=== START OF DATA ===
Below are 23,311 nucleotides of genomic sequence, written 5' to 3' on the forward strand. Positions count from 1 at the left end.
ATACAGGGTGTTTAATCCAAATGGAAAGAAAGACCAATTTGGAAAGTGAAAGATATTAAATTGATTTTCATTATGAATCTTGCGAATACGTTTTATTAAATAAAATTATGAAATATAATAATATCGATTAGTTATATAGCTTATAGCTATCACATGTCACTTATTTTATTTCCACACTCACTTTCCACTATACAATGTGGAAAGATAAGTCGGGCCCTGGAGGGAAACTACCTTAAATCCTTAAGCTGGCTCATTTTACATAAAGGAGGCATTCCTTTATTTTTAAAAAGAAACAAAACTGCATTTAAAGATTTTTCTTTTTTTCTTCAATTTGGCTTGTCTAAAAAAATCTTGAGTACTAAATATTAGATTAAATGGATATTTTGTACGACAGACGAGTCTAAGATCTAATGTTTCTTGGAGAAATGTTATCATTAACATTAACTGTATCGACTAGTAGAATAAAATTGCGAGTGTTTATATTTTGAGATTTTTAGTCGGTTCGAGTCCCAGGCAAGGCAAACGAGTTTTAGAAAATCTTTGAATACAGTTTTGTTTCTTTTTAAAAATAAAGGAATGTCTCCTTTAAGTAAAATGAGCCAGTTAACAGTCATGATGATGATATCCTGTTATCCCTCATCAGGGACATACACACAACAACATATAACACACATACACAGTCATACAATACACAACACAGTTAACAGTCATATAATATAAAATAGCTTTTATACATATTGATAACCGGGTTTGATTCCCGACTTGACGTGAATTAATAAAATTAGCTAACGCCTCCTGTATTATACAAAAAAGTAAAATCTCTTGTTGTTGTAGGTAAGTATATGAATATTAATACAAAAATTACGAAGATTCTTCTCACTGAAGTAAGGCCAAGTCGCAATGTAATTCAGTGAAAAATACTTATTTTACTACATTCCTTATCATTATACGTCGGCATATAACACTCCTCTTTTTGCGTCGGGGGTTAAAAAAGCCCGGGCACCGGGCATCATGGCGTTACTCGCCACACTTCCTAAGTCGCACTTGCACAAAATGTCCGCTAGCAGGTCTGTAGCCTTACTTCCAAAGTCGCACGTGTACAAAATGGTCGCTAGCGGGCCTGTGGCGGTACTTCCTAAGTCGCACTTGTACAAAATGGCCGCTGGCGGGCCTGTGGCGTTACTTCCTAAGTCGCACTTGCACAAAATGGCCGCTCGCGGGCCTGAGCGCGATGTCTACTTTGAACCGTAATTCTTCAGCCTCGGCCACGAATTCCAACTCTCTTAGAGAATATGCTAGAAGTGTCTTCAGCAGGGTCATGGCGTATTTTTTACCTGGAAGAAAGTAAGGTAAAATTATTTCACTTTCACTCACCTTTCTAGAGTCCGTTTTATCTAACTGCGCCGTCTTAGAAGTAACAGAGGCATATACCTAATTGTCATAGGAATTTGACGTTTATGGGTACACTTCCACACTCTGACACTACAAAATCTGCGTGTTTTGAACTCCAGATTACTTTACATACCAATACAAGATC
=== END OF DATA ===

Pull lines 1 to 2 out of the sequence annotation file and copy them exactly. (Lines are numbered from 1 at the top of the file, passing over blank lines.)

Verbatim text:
Below are 23,311 nucleotides of genomic sequence, written 5' to 3' on the forward strand. Positions count from 1 at the left end.
ATACAGGGTGTTTAATCCAAATGGAAAGAAAGACCAATTTGGAAAGTGAAAGATATTAAATTGATTTTCATTATGAATCTTGCGAATACGTTTTATTAAATAAAATTATGAAATATAATAATATCGATTAGTTATATAGCTTATAGCTATCACATGTCACTTATTTTATTTCCACACTCACTTTCCACTATACAATGTGGAAAGATAAGTCGGGCCCTGGAGGGAAACTACCTTAAATCCTTAAGCTGGCTCATTTTACATAAAGGAGGCATTCCTTTATTTTTAAAAAGAAACAAAACTGCATTTAAAGATTTTTCTTTTTTTCTTCAATTTGGCTTGTCTAAAAAAATCTTGAGTACTAAATATTAGATTAAATGGATATTTTGTACGACAGACGAGTCTAAGATCTAATGTTTCTTGGAGAAATGTTATCATTAACATTAACTGTATCGACTAGTAGAATAAAATTGCGAGTGTTTATATTTTGAGATTTTTAGTCGGTTCGAGTCCCAGGCAAGGCAAACGAGTTTTAGAAAATCTTTGAATACAGTTTTGTTTCTTTTTAAAAATAAAGGAATGTCTCCTTTAAGTAAAATGAGCCAGTTAACAGTCATGATGATGATATCCTGTTATCCCTCATCAGGGACATACACACAACAACATATAACACACATACACAGTCATACAATACACAACACAGTTAACAGTCATATAATATAAAATAGCTTTTATACATATTGATAACCGGGTTTGATTCCCGACTTGACGTGAATTAATAAAATTAGCTAACGCCTCCTGTATTATACAAAAAAGTAAAATCTCTTGTTGTTGTAGGTAAGTATATGAATATTAATACAAAAATTACGAAGATTCTTCTCACTGAAGTAAGGCCAAGTCGCAATGTAATTCAGTGAAAAATACTTATTTTACTACATTCCTTATCATTATACGTCGGCATATAACACTCCTCTTTTTGCGTCGGGGGTTAAAAAAGCCCGGGCACCGGGCATCATGGCGTTACTCGCCACACTTCCTAAGTCGCACTTGCACAAAATGTCCGCTAGCAGGTCTGTAGCCTTACTTCCAAAGTCGCACGTGTACAAAATGGTCGCTAGCGGGCCTGTGGCGGTACTTCCTAAGTCGCACTTGTACAAAATGGCCGCTGGCGGGCCTGTGGCGTTACTTCCTAAGTCGCACTTGCACAAAATGGCCGCTCGCGGGCCTGAGCGCGATGTCTACTTTGAACCGTAATTCTTCAGCCTCGGCCACGAATTCCAACTCTCTTAGAGAATATGCTAGAAGTGTCTTCAGCAGGGTCATGGCGTATTTTTTACCTGGAAGAAAGTAAGGTAAAATTATTTCACTTTCACTCACCTTTCTAGAGTCCGTTTTATCTAACTGCGCCGTCTTAGAAGTAACAGAGGCATATACCTAATTGTCATAGGAATTTGACGTTTATGGGTACACTTCCACACTCTGACACTACAAAATCTGCGTGTTTTGAACTCCAGATTACTTTACATACCAATACAAGATC